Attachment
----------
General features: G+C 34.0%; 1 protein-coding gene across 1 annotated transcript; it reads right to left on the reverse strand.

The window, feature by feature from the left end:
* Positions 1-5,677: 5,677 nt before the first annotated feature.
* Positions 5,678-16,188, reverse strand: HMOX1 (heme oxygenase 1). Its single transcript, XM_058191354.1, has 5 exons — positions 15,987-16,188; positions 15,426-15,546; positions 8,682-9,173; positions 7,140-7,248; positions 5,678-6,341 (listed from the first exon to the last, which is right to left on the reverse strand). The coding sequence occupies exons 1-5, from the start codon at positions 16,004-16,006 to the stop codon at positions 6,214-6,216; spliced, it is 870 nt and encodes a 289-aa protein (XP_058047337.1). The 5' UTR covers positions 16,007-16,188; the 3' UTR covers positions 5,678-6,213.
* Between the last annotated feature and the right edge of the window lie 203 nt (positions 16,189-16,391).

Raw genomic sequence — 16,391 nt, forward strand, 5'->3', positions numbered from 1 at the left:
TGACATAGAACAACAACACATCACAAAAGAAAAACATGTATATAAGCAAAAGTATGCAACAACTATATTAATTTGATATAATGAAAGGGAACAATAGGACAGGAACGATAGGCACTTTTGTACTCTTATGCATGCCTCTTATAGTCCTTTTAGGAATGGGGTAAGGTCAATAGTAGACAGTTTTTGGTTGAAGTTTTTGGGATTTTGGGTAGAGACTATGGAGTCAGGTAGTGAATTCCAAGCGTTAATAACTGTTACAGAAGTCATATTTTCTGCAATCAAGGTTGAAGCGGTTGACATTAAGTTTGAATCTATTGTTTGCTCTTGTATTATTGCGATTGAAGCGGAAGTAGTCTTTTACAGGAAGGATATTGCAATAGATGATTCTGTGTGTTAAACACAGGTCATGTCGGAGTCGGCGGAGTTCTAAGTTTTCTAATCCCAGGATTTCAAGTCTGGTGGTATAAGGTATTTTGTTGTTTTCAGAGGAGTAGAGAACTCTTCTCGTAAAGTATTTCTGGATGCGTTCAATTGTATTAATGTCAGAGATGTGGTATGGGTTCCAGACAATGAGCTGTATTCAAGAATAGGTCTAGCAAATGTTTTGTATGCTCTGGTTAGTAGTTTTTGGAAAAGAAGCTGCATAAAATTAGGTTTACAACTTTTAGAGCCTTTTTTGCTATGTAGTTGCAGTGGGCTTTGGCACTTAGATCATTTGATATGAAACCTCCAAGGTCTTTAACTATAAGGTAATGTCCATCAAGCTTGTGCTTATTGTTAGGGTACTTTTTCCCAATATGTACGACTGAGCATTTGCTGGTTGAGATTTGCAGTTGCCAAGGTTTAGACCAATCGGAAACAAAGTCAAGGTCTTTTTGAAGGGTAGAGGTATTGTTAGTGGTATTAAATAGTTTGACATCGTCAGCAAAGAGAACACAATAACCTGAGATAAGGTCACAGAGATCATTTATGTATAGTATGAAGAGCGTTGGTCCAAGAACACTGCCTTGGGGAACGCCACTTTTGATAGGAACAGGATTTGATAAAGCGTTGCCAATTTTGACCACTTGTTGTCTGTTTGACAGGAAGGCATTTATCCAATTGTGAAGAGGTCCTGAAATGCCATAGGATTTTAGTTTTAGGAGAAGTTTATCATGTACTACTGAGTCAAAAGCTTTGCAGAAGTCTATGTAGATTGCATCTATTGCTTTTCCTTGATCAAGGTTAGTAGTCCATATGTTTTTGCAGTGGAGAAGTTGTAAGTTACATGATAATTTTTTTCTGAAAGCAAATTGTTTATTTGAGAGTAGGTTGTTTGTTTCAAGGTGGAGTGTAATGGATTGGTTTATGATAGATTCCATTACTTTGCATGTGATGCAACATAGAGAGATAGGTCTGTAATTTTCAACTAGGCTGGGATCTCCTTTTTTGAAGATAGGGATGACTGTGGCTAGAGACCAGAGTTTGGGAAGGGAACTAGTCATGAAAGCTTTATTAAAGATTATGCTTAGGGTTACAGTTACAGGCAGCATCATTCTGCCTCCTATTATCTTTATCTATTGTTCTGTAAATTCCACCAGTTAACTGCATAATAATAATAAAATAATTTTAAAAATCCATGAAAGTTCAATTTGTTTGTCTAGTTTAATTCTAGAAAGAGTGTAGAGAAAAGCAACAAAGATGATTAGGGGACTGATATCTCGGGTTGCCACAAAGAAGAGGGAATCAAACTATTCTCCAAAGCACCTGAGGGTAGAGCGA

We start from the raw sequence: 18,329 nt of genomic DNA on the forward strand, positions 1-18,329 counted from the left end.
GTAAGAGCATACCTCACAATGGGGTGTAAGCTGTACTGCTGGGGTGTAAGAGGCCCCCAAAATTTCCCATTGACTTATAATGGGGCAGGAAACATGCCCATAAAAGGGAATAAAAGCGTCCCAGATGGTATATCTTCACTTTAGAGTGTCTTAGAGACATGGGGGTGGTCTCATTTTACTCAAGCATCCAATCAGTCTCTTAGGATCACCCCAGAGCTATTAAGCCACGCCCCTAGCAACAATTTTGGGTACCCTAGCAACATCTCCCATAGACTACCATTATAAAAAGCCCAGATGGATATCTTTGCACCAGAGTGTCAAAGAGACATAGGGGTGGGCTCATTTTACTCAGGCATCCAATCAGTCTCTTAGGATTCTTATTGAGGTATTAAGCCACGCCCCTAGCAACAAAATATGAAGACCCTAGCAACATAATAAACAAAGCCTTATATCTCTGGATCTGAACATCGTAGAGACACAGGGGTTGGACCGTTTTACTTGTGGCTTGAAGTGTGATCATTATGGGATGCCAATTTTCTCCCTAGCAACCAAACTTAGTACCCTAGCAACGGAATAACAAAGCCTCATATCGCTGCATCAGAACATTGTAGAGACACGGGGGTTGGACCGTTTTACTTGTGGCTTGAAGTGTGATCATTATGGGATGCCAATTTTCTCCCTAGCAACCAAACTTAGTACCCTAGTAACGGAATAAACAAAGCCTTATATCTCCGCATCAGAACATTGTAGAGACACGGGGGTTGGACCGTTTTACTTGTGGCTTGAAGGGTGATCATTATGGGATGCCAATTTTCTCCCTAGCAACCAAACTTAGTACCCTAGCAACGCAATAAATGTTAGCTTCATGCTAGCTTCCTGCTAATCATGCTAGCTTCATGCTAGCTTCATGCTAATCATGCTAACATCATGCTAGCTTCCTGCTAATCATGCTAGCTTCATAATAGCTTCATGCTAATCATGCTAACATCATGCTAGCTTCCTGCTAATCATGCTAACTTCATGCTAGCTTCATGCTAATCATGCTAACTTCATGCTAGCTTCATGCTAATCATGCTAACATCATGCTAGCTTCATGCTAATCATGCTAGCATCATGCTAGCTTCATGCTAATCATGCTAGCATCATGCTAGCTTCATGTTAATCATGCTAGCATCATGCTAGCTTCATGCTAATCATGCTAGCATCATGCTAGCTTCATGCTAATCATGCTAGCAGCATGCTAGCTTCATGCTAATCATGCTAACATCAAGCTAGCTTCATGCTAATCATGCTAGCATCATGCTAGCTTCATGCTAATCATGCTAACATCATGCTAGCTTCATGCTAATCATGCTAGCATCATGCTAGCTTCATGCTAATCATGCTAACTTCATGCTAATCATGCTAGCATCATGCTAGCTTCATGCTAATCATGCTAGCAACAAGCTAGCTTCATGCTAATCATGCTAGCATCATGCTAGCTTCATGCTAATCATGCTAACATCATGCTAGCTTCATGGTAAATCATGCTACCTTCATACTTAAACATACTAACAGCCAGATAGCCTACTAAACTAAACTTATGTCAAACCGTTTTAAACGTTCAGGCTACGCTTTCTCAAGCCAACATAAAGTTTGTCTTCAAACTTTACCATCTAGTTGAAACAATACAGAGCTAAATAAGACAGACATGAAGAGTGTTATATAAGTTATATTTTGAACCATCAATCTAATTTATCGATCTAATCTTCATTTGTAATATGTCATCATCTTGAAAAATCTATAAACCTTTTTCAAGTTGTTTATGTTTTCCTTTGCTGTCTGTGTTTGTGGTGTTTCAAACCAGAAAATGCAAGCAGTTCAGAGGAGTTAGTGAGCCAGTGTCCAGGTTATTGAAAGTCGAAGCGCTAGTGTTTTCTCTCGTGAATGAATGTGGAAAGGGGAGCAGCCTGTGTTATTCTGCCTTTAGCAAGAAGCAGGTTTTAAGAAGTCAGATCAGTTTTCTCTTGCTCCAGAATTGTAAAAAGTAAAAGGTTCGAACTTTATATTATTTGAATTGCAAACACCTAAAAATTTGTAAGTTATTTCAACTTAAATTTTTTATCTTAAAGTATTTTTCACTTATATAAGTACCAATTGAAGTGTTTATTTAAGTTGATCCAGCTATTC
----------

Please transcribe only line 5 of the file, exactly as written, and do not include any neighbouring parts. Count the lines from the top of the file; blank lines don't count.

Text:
* Between the last annotated feature and the right edge of the window lie 203 nt (positions 16,189-16,391).